Let’s start with the obvious: conversion rate optimization (CRO) is ongoing work.
There’s a lot of tweaking, iterating and analyzing. It’s tactical, in-the-trenches, wrenching-turning stuff. Getting started is easy; maintaining it over time is harder.
If you’re struggling to keep momentum with your CRO efforts, a tool that can keep you on track is a testing calendar. Today, I’m sharing some tips and examples to help you launch and manage an effective calendar.
A testing calendar is a handy tool, but if you’re just getting started with conversion rate optimization and you want to be strategic about it, there are some steps that should come first:
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Why a Testing Calendar is Useful
Effective CRO is data-driven and embraces the scientific method: observe, question, hypothesize, predict, test and iterate.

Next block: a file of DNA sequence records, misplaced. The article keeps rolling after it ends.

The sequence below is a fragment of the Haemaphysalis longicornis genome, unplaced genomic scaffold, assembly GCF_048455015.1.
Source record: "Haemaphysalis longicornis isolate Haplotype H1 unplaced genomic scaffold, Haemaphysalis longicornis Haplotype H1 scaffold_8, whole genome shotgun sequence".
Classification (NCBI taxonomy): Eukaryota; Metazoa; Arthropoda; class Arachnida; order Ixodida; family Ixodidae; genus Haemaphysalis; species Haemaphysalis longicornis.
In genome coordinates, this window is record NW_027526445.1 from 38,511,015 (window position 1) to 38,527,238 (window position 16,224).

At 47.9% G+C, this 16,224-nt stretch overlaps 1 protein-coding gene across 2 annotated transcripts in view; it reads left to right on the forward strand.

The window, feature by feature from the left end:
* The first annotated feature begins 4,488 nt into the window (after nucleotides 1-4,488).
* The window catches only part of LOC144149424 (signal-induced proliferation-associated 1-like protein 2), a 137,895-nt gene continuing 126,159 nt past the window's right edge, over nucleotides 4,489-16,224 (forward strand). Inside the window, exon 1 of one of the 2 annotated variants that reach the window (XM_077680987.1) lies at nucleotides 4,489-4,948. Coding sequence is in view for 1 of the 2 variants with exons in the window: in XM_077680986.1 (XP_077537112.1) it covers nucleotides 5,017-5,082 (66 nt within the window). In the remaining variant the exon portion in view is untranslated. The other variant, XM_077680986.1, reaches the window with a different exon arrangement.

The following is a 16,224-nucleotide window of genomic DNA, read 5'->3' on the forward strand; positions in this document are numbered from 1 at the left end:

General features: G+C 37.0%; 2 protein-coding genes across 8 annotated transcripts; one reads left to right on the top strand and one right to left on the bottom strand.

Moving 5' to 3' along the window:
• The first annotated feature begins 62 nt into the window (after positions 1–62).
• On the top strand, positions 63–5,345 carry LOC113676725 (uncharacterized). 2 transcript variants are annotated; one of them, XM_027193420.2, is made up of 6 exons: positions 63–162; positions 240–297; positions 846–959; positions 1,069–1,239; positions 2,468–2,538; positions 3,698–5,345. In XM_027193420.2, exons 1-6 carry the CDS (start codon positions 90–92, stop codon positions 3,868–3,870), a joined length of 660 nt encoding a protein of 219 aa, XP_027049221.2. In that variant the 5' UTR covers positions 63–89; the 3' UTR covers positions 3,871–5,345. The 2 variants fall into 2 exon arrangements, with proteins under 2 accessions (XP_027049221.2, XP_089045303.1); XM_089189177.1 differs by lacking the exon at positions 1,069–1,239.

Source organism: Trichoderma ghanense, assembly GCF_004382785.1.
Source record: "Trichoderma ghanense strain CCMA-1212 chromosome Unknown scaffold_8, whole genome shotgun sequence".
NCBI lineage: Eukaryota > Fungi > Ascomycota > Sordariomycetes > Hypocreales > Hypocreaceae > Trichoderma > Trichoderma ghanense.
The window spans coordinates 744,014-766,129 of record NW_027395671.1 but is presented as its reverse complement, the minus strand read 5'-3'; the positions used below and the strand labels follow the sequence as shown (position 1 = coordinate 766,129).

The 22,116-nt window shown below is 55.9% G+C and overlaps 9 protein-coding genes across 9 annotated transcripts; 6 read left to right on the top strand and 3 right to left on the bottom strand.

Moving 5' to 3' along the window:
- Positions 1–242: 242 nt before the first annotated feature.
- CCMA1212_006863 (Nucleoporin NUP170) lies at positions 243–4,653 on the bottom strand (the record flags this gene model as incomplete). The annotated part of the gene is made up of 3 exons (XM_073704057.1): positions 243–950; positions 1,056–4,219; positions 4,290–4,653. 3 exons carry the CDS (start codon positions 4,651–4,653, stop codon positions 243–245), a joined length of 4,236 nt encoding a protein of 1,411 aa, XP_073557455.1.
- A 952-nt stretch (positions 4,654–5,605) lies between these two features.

Once you’ve followed the process a few times, it’s easy enough to stick to it. But how do you prioritize what tests you should be doing? How do you track and organize all of your testing? How do you make it easy for everyone involved to stay current with results? And how do you avoid CRO from becoming the thing you were doing for a minute and somehow it’s been four months and you’ve completely forgotten about what’s been done and which landing page converted better?
Enter the CRO testing calendar.
By creating and maintaining a calendar of planned, active and historical conversion rate optimization tests, you and your team will always know what’s been done, what’s worked and what hasn’t, what’s in-flight and on deck, and how efforts are impacting performance and helping you reach your goals.
How to Make a CRO Testing Calendar
Sample CRO testing calendar using Trello
There’s no one right way to create a calendar, but ultimately you should choose something simple, easy and accessible enough so that you and your team will actually use it.